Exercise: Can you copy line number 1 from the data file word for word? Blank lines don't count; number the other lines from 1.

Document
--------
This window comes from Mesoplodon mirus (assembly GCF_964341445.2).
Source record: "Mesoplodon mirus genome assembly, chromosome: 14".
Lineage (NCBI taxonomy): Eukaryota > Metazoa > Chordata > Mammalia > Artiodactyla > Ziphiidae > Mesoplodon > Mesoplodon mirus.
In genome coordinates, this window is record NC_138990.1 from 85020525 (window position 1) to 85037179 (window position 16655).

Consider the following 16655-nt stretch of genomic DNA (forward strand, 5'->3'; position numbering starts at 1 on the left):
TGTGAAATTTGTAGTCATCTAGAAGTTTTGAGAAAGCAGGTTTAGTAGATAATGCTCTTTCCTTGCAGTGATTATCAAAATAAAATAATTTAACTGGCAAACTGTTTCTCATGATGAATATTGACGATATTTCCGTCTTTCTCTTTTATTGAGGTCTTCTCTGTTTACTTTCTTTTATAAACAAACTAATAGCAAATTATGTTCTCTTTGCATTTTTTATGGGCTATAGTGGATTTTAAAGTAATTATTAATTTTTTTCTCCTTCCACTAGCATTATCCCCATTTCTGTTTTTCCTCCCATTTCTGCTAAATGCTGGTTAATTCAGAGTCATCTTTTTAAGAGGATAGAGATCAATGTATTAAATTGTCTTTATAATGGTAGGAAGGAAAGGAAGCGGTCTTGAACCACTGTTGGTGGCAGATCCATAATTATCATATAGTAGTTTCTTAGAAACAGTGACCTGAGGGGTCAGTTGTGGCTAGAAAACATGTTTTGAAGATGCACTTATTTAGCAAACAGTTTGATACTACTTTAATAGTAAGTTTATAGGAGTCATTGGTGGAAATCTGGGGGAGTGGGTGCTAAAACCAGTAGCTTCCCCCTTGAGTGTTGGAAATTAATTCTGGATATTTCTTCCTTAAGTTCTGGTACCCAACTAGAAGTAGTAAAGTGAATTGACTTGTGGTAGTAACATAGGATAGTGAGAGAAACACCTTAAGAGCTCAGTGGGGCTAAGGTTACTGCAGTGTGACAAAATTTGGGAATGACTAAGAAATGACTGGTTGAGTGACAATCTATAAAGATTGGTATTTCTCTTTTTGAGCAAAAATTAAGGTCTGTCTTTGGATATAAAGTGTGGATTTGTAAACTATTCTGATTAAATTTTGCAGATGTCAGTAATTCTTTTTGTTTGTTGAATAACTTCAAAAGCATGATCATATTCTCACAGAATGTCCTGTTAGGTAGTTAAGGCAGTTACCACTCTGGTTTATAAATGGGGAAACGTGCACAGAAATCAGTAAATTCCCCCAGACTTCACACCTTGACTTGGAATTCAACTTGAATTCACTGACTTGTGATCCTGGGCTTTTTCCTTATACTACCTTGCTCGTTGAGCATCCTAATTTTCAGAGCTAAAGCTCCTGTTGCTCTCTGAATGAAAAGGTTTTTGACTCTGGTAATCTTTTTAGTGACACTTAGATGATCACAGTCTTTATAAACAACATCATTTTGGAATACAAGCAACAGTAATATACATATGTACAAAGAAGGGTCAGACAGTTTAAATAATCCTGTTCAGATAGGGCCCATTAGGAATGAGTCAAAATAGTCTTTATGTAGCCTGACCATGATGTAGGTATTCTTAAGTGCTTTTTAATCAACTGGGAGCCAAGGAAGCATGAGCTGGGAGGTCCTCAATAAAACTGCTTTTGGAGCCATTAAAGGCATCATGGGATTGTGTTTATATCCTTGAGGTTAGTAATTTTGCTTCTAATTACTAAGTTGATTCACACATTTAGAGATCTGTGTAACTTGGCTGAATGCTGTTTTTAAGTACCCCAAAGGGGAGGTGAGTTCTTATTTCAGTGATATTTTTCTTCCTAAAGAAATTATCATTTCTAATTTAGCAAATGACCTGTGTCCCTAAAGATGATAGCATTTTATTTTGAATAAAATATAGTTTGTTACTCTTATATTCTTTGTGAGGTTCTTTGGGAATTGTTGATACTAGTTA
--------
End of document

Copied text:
This window comes from Mesoplodon mirus (assembly GCF_964341445.2).